Jul 31, 2015
The Australian Dairy Industry Council (ADIC) has reiterated the importance of ratifying the China-Australia Free Trade Agreement (ChAFTA) within the 2015 calendar year, to ensure the benefits can reach Australian producers as quickly as possible.
Any delay in implementation of the deal beyond 31 December 2015 will cost Australian dairy between $20 million and $60 million in tariffs. This will make it more difficult for the Australian industry to compete and gain further market share.
ADIC Chair, Noel Campbell said while the council recognised that debate about the ChAFTA is part and parcel of a vibrant democracy, the Parliament needed to keep in mind the opportunities at stake for agriculture and food production.
“For Australian dairy to grow and invest in our future profitability, we will require markets that offer a way forward and match our progress,” Mr Campbell said.
“China’s population is set to reach 1.6 billion by 2050 offering enormous opportunity to sustainably grow beyond domestic markets. Our opportunity in China is underpinned by their demand for high quality, safe, value-added products such as infant formula.
Mr Campbell reiterated that parliamentary support for the agreement, that sees the removal of all tariffs on dairy imports over a decade, remains essential.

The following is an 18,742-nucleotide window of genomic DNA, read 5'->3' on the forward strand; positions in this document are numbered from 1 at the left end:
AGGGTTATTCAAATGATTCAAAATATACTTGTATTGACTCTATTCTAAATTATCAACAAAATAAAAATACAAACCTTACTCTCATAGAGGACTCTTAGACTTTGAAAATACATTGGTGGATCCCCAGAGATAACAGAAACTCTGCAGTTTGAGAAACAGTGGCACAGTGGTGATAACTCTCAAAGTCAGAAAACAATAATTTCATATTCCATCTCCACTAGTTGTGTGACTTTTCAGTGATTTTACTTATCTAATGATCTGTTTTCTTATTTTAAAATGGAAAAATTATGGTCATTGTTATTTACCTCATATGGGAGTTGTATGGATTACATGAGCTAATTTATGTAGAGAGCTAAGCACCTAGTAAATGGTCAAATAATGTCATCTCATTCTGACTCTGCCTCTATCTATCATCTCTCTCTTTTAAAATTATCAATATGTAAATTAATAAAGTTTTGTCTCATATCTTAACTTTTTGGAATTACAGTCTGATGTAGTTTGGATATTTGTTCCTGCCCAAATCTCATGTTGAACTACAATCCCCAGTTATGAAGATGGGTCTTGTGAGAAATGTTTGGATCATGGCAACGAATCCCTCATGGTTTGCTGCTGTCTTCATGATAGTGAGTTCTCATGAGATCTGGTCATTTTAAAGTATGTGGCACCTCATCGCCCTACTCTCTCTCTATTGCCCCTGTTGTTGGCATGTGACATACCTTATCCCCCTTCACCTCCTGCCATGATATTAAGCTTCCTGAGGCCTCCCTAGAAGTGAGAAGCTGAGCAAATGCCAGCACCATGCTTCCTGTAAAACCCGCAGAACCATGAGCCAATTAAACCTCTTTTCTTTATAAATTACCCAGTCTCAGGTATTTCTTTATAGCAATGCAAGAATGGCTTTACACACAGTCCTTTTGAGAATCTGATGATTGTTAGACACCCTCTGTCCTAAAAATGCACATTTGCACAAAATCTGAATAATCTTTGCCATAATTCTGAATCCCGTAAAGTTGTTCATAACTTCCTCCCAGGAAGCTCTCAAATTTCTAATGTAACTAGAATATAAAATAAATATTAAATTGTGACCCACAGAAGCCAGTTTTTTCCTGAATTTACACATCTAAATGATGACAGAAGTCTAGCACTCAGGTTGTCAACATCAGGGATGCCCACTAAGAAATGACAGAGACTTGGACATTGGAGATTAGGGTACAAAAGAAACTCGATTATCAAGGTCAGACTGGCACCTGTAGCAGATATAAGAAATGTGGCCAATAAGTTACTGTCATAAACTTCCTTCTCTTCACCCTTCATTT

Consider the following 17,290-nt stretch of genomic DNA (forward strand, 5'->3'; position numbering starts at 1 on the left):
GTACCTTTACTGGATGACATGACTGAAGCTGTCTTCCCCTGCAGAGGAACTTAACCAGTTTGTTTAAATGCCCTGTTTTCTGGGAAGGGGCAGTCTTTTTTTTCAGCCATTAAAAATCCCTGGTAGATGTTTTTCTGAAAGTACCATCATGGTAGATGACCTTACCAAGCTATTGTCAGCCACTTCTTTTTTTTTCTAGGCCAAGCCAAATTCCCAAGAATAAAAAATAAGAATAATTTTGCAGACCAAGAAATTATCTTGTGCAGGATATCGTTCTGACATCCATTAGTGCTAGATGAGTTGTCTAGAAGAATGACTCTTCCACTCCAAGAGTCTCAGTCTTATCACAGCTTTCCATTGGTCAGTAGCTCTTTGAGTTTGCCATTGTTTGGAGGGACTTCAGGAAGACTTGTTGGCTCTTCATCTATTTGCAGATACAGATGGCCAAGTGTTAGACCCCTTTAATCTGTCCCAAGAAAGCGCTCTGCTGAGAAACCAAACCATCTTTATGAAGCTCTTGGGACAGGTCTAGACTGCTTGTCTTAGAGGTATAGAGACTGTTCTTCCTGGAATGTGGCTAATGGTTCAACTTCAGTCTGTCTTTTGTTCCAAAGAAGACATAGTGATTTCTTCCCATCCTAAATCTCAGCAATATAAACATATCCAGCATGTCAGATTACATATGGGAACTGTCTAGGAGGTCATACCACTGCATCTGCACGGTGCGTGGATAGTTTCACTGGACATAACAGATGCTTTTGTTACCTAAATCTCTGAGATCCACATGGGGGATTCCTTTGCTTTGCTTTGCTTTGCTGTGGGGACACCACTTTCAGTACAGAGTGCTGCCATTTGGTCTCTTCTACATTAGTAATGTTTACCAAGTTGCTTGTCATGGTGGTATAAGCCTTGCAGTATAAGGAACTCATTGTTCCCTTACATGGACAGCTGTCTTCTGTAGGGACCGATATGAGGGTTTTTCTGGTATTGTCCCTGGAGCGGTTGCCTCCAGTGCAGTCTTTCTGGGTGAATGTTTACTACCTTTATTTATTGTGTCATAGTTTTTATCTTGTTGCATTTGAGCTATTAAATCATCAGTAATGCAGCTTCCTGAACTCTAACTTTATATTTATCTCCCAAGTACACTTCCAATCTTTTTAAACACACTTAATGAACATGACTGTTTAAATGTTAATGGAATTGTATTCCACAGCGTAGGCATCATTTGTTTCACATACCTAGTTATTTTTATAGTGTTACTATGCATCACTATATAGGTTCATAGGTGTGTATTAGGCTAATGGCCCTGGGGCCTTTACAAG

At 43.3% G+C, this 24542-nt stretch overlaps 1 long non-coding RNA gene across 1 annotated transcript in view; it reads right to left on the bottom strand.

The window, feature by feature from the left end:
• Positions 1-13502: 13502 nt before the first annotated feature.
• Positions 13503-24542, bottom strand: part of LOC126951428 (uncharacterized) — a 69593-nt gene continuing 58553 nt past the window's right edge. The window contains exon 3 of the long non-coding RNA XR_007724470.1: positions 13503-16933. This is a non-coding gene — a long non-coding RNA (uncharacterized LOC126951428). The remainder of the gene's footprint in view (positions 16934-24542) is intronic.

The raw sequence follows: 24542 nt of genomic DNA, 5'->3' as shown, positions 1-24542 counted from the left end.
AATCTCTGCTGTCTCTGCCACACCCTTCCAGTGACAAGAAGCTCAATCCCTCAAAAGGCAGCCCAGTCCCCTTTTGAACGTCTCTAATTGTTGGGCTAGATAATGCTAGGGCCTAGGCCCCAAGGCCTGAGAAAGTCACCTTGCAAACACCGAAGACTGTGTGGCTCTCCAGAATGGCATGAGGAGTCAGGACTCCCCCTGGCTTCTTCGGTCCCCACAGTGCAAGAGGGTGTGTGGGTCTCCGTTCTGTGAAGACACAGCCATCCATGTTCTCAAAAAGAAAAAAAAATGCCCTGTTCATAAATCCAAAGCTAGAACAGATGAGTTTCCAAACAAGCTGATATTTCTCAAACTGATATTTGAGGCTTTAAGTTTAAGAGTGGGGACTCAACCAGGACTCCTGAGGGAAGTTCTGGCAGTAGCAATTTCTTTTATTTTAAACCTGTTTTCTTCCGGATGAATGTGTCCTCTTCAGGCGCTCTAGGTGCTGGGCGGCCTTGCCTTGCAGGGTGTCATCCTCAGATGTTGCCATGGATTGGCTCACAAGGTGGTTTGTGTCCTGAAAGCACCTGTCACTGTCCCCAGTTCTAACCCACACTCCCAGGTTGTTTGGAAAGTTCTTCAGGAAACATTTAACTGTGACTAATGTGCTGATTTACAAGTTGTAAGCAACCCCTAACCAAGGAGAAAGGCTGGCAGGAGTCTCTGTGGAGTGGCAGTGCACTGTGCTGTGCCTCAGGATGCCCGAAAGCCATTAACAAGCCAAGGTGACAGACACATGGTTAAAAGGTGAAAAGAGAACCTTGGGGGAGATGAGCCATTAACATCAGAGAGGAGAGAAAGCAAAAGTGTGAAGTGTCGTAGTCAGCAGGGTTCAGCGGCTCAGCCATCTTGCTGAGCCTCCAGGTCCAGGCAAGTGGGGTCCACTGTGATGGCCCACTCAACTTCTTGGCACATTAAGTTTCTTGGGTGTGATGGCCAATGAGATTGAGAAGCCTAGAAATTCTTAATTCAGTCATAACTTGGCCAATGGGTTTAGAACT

“With a long record of innovation and adaptation to changing conditions and markets, Australia’s dairy producers are in a strong position to meet the particular demands of boosting exports to China and growing our market share,” Mr Campbell explained.
The Australian dairy industry has had a long and close relationship with China and ChAFTA will allow our industries to further develop this long-term relationship to the mutual benefit of both countries.
Timing is of the essence. If farmers are to maximise benefits from the removal of tariffs then the deal must be implemented in this calendar year.”
The ADIC looks forward to working with both sides of Government to ensure the implementation of the ChAFTA by 31 December 2015.
Jun 15, 2015
Whether at the farm gate or in the board room, stopping to take stock, acknowledge success and identify areas for improvement is essential to ensuring any good business remains on track to deliver desired outcomes.
May 13, 2015
From water heating to milk cooling; harvesting to lighting, energy is a big cost on our farms. Australian Dairy Farmers (ADF) has been advocating for the Federal Government’s continued funding towards energy efficiency programs, as well as enduring investment in R,D&E in the Government’s consideration of Australia’s greenhouse gas emissions targets and policy.
Supportive policy could assist farmers in tackling rising energy costs, while also contributing to the dairy industry’s – and Australia’s more broadly – environmental sustainability. We’re committed to ensuring Aussie dairy’s voice is heard through government policies that support our industry, however there are also areas we can address together.
As individuals our decisions can seem small in the face of Australia’s global footprint, however when our community joins forces for a common purpose, we can and do make a tremendous difference. Good business management can lead to greater efficiency and effectiveness, as well as a reduced environmental impact. Dairy Australia has many practical natural resource management tips that are not only good for the environment but also for farmers’ bottom line.